When Revision Is Redesign: Key Questions for Digital Scholarship
Susan H. Delagrange
Q: What can be gained from intensive reflection on the design and redesign of interactive digital scholarship?
Rhetoric is a techné, a productive art, and as such, its telos, or end, is outside itself. Just as the end of medicine is health, as judged by the patient; and the end of navigation is safe harbor, as judged by the passengers; so too the end of rhetoric is belief or persuasion, as judged by its audience.
I'm convinced of the importance of making as an epistemological act, the importance of visual and other kinds of evidence as necessary to a full and fruitful epistemic space, and the necessity of embodiment as an ethical condition of the making and the made.
As the writer/designer of this webtext, which reflects on the redesign of "Wunderkammer, Cornell, and the Visual Canon of Arrangement," I am my own first audience, and from my perspective, this reflection enriches both my practice and understanding of composing digital scholarship. Techné is a making, and involves knowledge in the hand and knowledge in the head. Knowledge in the hand comes from practice and experience, knowledge in the head from reflection on causes and effects; shaping this webtext helps me become a better, more aware practitioner of my visual/verbal/interactive art. While treated separately here, the categories I've discussed are always in play together in a productive oscillation of thinking and doing, making and remaking. It is also important to keep in mind that techné is neither intuitive nor innate. Because it encompasses the why as well as the how, it can be taught, and composing this reflective webtext helps me become a better teacher.
But this is a public reflection, and there are other contingencies to account for. What other contexts does it inhabit? What rhetorical situations does it respond to? Who are my public audiences?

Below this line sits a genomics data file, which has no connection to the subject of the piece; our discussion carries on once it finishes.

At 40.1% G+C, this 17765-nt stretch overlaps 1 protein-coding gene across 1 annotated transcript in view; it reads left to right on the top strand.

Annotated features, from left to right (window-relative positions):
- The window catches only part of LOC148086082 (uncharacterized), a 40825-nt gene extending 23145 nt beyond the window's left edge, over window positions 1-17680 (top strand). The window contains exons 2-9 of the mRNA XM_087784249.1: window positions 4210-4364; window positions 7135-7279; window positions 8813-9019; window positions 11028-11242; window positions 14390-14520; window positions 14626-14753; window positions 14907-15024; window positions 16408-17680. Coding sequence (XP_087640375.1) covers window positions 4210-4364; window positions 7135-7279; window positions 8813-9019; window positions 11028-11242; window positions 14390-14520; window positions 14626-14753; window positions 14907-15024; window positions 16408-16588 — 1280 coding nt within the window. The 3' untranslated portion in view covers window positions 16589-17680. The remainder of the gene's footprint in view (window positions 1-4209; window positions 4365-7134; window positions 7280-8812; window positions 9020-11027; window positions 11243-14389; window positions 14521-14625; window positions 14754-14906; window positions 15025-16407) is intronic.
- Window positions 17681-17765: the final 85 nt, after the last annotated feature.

One audience, of course, is other digital media scholars, both those who compose with digital media and those who take it as their field of study. The relationship between writing and visual design in envisioning and enacting argument is complex, and my hope is that these paired texts will help to demystify the digital composing process. I have always found it useful to get some insight into how other people take on the challenge of making meaning, and my focus on aspects of my redesign may cast some light on the larger intellectual project. On the other hand, digital media studies is an emerging field, and this reflection may also generate heat as part of the lively conversations that circulate over the place of new media work in the field of rhetoric and composition.
The other audience invoked by this project is those individuals, inside and outside the discipline, whose responsibility it is to evaluate the quality of digital scholarship. While the field matures, it will be up to us to make visible the rhetorical and intellectual work of scholarship in digital media, and to demonstrate how our work contributes to the larger humanities project. Reflections on our own scholarship, while they do not need to be as extended as this one, not only improve our own practice, but provide a context within which interactive digital media can be more productively read and viewed by our colleagues.